21 July 2009


This was rather new and something I had wanted to do. Okay the distance was not ultra but it felt nice to join a race like this again. So when the invitation came from Marga, the Exexutive Producer of Run Radio, there was no hesitation on my part.

It did not matter if I did not get the ideal pace. 6:30 min/k was okay. A kind of "middle-of-the-pack" pace ... for some. So how did it turn out?

Well, some of the runners were complaining that my pace was faster than the average pace of 6:30.

One runner, George, in particular asked gruffly: "Boss, aren't you running too fast?".

I said: "Okay, let's slow down a bit. Now it is 6:19, 6:21,6:25, 6:29. Okay to you now?"

George: "Yes. Cool."

I noticed his breathing was steady now.

A politician runner even grumpily commented that: "Hey, I bet your pace is not 6:30. It is faster than that!" when we started to outpace him. Well, peace sir.

Most runners were asking what would be the time to finish on a 6:30 pace. I answered "not more than 2 hours and 20 minutes". George, who I called a philosopher now, after hearing this smugly said: "It could mean 2:10, or sub-2 or even 1:30!". I did not bother to reply. We crossed the line 2:11 something. 8 minutes faster than 2:20.

Every kilometer lap, I announced our average pace and some runners found it, oh well, comforting that they could sustain the pace. The inconvenient part during the race was that I had to look at my watch after 10 seconds or so just to make it absolutely sure the pace was neither too slow nor fast. Suffice it to say, a GPS watch or the like is a must when pacing.

After the race, my cousin Oswald said there were several runners following my lead, who perhaps wanted to kill me for not staying within the ideal pace especially during the late stage of the race.

When we had to summit the Buendia flyover or a hilly portion (okay, summit may not the proper word), I really had to slow down to 7:00 to as low as 8:30 and run fast downhill to recover the lost time. Man, I could feel their hard breathing on the uphills.

Anyway, it was exciting and fun. My friend Bles (part of my crew during BDM102K and Botak 100k) ran a new PR for 21K. Isn't that nice?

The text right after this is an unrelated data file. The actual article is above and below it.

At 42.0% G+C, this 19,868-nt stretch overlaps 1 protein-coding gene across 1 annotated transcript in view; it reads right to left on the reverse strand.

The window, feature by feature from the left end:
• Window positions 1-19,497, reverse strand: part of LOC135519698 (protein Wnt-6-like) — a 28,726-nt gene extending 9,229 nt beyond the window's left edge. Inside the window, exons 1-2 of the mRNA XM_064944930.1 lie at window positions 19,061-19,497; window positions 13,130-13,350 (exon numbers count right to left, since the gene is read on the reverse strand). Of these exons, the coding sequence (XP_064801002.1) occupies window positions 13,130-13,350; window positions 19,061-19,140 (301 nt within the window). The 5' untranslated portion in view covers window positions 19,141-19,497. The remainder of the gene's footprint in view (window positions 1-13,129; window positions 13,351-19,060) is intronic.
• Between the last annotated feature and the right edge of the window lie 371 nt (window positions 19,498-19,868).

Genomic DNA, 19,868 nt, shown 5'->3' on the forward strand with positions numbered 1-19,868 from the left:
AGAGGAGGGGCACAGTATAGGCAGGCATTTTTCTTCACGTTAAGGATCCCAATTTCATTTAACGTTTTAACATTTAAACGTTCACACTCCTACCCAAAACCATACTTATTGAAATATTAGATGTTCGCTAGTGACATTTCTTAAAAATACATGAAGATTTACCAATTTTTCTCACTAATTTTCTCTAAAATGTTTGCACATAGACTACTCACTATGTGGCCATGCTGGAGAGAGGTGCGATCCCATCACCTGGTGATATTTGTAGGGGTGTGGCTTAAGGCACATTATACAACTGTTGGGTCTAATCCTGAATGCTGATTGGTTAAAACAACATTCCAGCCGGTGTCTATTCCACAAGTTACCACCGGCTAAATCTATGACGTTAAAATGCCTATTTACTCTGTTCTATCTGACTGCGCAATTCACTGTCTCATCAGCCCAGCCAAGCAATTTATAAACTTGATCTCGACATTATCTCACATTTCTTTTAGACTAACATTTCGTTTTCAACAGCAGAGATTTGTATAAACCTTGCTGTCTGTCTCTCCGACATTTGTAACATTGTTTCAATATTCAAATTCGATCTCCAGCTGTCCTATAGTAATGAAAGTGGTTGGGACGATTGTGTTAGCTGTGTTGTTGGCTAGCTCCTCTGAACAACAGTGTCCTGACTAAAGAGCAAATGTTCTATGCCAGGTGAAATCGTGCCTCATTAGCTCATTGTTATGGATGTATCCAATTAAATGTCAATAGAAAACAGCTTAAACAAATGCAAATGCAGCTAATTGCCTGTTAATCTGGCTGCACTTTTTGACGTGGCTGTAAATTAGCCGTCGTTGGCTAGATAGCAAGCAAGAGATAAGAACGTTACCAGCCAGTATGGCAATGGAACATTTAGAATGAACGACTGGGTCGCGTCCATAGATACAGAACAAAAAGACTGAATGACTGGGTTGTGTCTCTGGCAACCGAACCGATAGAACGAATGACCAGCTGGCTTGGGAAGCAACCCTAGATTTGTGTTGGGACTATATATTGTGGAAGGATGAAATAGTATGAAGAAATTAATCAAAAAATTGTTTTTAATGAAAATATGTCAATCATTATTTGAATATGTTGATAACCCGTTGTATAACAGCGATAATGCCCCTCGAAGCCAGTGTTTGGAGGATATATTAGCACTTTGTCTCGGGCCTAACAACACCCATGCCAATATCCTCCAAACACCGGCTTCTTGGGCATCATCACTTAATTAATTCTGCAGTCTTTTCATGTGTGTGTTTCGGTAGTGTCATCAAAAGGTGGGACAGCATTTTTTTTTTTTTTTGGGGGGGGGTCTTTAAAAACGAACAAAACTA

P.S. Ran an additional 9K after the race to make it 30K in total. I would love also to return the favor by pacing a fellow runner during the late stage of an ultra race. Favor received, favor returned.


  1. You're right, it would be difficult to pace without those high end gadgets. But you did well. Pero mabilis tayo before the flyover going to buendia huh, kaya siguro maraming napagod agad, and maraming nag hesitate when I told that you're doing an ultra (LOL).

    Si Congressman ba 'yun? Thanks Jon, see you again.

  2. You revealed my secret identity. LOL. His surname starts with R. I'm unsure if he is a Congressman. I did not know about it until after the race. Well, aren't we glad he runs too? Hey, see you around!

  3. Oh yeah, that congressman. Na ex-media man

    Thanks for pacing Atty. Next race uli, we'll be more prepared and may mga pakulo na :)

  4. You're welcome! Anytime. By the way, you would want to use another material next time for the pacer bib :)

  5. that was a nice long steady run for you as a pacer and a nice way to give back something to the running community, most especially to the "newbies". good job, atty.

  6. Bald Runner - Thanks. It felt great.

  7. Yeah it must be hard to keep it consistent, minute by minute. In the road races pace is super important. Good job man, I'm glad no one tried to kill you afterward:) I'll stick to pacing one on one in the ultras. This weekend is the San Francisco Marathon and a couple of ultra folks are probably pacing again like they did last year. Hope they do as good a job.

  8. Rick, you seemed quite lately. Thanks for dropping by though. No one here is up to murdering another runner because we ought to love each other, warts and all. Hehe. Will you be running the SF Marathon? It will be like a walk in the park for you. Good luck and enjoy.